The PVC is part of the deinstitutionalization strategies, created from innovative and avant-garde municipal experiences. It took a long democratic process of discussion that reached consensus in four national mental health conferences about the direction of the Brazilian Psychiatric Reform, these strategies were expanded, with their own budgets and funding that gave the Brazilian reformist process international recognition. There is important literature before and after the promulgation of Law 10.216/2001 (Brazil, 2001) with fundamental syntheses about the expansion process, including policy hindrances, given the ongoing process setbacks. (Amarante; Nunes, 2018; Delgado, 2011; Pitta, 2011; Tenório, 2002).

This literature points to some issues always present during the reform period, especially considering the period of proceduring. It is known that the project took more than 10 years to be approved in the Brazilian National Congress, which happened in 2001 through a window of opportunity, when Brazil was able to take a sanctioned law as a contribution to the thematic discussion on mental health proposed for that year in the meeting of the World Health Organization (Delgado, 2011).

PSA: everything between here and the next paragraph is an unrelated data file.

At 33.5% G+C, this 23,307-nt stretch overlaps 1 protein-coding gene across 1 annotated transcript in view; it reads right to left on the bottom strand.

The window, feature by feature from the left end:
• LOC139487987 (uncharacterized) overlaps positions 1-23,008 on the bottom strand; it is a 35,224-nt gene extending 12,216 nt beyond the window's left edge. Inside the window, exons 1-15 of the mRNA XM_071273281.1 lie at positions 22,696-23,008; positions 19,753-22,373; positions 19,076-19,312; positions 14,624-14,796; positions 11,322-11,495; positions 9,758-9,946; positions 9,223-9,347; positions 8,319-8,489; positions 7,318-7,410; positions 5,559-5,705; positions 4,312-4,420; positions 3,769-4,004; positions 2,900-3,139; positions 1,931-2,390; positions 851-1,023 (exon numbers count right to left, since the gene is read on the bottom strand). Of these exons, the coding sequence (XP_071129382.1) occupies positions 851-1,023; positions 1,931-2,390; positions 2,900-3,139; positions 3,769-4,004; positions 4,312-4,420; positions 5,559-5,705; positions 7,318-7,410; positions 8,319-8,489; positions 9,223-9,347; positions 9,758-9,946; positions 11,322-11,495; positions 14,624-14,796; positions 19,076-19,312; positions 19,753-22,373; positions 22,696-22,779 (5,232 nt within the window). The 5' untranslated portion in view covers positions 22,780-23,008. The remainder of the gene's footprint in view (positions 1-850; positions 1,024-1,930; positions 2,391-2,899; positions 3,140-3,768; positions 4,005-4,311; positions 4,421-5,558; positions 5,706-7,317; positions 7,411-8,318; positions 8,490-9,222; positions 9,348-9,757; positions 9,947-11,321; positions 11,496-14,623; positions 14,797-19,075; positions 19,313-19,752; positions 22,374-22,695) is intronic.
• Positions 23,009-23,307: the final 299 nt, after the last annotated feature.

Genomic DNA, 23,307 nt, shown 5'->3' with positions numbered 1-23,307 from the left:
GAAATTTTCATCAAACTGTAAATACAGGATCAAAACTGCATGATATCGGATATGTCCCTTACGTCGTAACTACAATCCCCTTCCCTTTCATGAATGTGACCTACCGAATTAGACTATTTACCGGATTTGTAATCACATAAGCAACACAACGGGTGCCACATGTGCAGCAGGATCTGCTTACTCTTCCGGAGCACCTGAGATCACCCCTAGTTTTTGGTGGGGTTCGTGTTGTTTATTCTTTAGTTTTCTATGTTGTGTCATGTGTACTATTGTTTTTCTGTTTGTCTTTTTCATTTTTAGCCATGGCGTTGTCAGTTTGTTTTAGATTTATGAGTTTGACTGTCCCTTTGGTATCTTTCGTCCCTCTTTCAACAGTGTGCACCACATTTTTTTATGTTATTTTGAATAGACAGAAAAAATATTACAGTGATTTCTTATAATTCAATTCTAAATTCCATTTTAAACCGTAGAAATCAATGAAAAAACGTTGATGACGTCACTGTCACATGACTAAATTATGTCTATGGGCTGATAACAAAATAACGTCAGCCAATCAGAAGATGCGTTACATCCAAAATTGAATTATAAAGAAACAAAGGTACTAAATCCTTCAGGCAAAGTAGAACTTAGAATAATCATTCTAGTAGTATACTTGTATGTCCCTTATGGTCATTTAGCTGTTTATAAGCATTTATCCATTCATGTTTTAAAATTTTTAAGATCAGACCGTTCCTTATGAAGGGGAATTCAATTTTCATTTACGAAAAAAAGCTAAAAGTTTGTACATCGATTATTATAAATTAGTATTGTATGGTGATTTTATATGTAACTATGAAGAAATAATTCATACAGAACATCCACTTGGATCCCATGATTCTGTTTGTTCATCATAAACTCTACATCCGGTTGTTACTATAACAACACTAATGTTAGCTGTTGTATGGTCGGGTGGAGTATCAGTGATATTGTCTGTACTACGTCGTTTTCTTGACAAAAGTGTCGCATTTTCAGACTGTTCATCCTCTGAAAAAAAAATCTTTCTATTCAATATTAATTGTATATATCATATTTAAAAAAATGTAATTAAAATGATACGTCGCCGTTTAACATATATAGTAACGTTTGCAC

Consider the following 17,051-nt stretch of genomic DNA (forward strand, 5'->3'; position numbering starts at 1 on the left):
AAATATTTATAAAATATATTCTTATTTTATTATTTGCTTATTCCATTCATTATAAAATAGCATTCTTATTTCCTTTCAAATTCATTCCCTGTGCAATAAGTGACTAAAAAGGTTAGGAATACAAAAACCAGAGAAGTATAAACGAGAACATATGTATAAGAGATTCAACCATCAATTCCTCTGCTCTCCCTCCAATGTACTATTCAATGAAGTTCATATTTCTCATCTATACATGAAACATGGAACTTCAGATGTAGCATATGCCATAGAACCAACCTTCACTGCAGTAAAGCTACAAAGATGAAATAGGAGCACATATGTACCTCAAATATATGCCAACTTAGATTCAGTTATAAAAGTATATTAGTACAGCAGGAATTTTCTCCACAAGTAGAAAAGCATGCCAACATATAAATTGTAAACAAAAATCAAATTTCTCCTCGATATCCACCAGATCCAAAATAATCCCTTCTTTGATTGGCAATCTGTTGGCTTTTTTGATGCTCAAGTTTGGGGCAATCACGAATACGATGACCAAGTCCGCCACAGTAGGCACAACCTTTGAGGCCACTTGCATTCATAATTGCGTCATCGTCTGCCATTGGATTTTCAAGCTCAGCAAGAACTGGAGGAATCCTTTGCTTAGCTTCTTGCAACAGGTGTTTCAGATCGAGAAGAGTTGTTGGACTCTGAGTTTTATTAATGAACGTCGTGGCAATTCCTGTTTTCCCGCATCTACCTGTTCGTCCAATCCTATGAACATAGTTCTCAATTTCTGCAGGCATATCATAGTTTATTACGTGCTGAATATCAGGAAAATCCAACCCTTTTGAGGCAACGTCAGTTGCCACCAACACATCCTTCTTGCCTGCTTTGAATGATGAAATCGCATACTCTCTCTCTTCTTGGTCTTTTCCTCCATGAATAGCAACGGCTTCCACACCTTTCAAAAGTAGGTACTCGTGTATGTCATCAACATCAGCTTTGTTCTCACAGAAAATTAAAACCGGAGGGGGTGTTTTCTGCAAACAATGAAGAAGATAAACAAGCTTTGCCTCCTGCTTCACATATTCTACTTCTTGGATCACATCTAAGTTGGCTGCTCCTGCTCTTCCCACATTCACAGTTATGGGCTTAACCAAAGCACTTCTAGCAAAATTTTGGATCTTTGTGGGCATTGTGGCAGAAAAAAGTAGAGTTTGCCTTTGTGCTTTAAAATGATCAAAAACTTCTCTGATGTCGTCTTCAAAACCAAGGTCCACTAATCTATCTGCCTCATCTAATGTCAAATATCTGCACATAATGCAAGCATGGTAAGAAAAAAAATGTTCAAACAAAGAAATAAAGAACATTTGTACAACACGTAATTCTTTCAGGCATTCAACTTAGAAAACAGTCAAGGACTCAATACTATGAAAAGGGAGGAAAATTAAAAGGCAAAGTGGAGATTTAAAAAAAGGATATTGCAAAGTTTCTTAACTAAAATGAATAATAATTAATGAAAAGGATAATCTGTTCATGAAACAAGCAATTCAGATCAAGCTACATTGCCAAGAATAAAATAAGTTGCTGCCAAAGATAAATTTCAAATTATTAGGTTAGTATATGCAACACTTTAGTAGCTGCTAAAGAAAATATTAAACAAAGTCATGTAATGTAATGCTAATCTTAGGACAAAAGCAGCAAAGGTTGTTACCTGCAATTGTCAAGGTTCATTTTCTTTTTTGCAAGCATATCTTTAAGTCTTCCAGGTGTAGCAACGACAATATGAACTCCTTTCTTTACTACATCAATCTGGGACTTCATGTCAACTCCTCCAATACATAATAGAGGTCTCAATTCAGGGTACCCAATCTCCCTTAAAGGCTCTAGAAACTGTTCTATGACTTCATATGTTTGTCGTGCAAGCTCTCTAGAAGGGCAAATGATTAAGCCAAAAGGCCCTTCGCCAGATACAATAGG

This process was submitted for changes and revision, which, according to the author, would be a reassessment of the fundamental precepts that constituted the initial concept of the reform, but the law kept preserving the idea of the struggle for a society without asylums. This motto arrived in Brazil in the late 1970s with the experience of Franco Basaglia (1982), who demonstrated, in different ways, the possibility of understanding and living with the experience of madness in its complexity, in a manner that opposed simplifiying diagnostic and biomedical views of this phenomenon. Based on these precepts, the required deinstitutionalization also pointed to the removal of the search for treatment/cure in isolation, and defended a place for coexistence, exchanges, protagonism of people, the exercise of citizenship and free circulation in the city.